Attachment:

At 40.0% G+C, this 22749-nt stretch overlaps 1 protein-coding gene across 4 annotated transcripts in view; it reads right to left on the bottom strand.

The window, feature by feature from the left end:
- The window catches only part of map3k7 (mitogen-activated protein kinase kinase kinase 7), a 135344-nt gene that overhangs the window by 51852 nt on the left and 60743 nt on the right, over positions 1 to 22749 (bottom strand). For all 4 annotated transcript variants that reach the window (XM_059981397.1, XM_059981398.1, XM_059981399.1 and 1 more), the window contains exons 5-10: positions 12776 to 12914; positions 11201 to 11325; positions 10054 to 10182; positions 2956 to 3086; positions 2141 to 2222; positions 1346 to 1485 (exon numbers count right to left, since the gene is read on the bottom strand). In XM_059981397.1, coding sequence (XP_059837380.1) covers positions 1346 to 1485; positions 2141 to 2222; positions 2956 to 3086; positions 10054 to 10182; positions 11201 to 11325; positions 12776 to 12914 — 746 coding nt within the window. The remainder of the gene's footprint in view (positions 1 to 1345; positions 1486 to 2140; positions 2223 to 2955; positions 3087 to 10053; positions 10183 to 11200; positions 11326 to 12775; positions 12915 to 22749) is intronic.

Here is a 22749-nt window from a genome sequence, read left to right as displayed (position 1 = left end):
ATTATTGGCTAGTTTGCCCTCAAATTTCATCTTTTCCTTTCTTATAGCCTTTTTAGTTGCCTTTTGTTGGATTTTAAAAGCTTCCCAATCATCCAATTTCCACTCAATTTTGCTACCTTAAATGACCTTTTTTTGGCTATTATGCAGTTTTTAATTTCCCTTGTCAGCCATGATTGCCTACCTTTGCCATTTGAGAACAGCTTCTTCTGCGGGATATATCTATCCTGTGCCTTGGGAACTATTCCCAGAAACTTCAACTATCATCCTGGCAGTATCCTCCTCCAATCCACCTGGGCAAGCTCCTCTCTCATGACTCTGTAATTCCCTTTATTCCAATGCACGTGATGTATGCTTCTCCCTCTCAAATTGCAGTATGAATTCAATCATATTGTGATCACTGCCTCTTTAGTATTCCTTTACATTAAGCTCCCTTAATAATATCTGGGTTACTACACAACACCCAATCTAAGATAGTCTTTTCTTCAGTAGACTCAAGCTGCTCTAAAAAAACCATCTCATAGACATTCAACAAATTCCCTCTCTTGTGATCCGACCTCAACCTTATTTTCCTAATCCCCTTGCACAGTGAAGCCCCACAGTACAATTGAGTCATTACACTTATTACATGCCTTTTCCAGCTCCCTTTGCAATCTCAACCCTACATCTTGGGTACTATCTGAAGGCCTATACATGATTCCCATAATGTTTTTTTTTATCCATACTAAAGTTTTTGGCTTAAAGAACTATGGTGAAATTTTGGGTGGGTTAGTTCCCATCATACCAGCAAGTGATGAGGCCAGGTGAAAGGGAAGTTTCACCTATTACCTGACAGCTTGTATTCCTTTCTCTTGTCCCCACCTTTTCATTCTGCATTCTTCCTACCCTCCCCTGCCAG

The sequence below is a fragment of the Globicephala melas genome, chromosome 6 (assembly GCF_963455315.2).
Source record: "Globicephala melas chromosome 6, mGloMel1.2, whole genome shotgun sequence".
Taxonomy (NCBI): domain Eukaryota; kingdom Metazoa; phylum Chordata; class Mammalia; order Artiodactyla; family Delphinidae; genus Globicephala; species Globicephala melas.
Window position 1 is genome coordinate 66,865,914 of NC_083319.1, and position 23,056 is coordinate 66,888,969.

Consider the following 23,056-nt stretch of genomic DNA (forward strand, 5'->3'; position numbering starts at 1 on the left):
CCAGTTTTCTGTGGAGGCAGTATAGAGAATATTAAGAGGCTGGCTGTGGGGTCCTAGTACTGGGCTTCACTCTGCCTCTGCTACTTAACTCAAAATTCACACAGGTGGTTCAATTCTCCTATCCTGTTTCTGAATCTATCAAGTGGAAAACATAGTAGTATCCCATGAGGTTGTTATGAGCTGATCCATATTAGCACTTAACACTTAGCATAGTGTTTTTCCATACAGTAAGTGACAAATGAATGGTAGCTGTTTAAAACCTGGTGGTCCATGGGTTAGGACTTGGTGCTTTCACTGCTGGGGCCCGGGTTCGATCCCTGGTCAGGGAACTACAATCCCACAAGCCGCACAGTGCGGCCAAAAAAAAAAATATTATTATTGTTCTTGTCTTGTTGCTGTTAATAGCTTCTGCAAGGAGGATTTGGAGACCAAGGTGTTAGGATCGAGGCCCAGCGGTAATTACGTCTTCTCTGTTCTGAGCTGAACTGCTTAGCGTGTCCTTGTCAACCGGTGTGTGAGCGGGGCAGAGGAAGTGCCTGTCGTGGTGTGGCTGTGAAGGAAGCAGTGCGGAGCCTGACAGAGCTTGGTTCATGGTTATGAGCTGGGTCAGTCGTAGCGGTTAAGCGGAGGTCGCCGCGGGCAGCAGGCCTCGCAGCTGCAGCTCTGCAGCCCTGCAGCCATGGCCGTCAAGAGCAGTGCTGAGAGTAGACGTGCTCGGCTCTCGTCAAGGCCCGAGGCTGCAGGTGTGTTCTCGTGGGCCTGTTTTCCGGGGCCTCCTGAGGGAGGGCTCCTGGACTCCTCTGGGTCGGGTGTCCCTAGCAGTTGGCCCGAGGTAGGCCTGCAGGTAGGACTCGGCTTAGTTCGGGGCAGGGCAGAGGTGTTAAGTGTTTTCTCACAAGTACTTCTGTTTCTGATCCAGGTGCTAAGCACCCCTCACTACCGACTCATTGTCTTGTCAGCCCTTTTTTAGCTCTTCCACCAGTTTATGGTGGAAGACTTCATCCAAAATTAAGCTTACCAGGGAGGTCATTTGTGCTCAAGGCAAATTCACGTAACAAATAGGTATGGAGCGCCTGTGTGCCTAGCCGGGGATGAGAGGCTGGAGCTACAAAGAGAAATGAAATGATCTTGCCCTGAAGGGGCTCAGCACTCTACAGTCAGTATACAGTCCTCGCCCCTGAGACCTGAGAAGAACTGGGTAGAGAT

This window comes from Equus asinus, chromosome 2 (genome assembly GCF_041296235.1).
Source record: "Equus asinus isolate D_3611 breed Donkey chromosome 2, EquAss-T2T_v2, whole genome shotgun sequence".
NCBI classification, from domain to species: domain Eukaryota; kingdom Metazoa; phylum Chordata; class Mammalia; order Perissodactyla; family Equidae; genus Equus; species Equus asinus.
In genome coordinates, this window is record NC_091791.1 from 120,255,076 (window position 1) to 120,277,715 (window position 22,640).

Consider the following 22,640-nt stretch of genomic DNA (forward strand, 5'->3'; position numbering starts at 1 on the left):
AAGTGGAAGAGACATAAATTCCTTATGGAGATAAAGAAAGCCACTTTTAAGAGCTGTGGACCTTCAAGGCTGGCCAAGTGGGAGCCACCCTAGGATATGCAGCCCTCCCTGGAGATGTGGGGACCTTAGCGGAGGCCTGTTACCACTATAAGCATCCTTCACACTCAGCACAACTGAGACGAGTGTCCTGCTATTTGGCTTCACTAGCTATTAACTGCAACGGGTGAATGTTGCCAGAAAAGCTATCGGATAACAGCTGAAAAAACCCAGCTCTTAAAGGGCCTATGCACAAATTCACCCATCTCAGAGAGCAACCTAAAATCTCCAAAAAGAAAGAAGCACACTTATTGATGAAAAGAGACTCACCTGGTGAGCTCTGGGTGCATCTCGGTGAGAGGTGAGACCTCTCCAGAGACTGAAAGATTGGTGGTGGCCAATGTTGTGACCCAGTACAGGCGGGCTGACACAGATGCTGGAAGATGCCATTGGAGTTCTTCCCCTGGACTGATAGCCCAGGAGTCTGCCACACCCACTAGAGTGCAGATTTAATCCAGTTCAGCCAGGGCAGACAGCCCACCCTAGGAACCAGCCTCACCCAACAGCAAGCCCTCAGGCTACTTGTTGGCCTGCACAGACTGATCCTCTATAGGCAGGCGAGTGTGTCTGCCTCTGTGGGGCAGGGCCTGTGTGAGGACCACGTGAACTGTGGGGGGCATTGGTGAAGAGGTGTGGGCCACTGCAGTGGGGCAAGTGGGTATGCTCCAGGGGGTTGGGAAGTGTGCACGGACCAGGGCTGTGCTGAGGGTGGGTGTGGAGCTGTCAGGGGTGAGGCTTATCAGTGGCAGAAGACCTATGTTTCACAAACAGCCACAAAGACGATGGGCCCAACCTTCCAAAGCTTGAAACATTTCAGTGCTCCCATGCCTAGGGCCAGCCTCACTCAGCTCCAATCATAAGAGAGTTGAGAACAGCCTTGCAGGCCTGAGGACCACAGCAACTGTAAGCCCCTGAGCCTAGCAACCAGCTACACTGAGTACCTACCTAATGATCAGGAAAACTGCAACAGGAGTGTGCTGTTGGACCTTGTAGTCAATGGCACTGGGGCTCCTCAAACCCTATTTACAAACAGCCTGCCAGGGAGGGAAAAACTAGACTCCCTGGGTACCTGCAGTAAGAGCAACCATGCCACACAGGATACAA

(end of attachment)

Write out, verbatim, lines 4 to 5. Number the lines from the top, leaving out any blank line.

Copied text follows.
Here is a 22749-nt window from a genome sequence, read left to right as displayed (position 1 = left end):
ATTATTGGCTAGTTTGCCCTCAAATTTCATCTTTTCCTTTCTTATAGCCTTTTTAGTTGCCTTTTGTTGGATTTTAAAAGCTTCCCAATCATCCAATTTCCACTCAATTTTGCTACCTTAAATGACCTTTTTTTGGCTATTATGCAGTTTTTAATTTCCCTTGTCAGCCATGATTGCCTACCTTTGCCATTTGAGAACAGCTTCTTCTGCGGGATATATCTATCCTGTGCCTTGGGAACTATTCCCAGAAACTTCAACTATCATCCTGGCAGTATCCTCCTCCAATCCACCTGGGCAAGCTCCTCTCTCATGACTCTGTAATTCCCTTTATTCCAATGCACGTGATGTATGCTTCTCCCTCTCAAATTGCAGTATGAATTCAATCATATTGTGATCACTGCCTCTTTAGTATTCCTTTACATTAAGCTCCCTTAATAATATCTGGGTTACTACACAACACCCAATCTAAGATAGTCTTTTCTTCAGTAGACTCAAGCTGCTCTAAAAAAACCATCTCATAGACATTCAACAAATTCCCTCTCTTGTGATCCGACCTCAACCTTATTTTCCTAATCCCCTTGCACAGTGAAGCCCCACAGTACAATTGAGTCATTACACTTATTACATGCCTTTTCCAGCTCCCTTTGCAATCTCAACCCTACATCTTGGGTACTATCTGAAGGCCTATACATGATTCCCATAATGTTTTTTTTTATCCATACTAAAGTTTTTGGCTTAAAGAACTATGGTGAAATTTTGGGTGGGTTAGTTCCCATCATACCAGCAAGTGATGAGGCCAGGTGAAAGGGAAGTTTCACCTATTACCTGACAGCTTGTATTCCTTTCTCTTGTCCCCACCTTTTCATTCTGCATTCTTCCTACCCTCCCCTGCCAG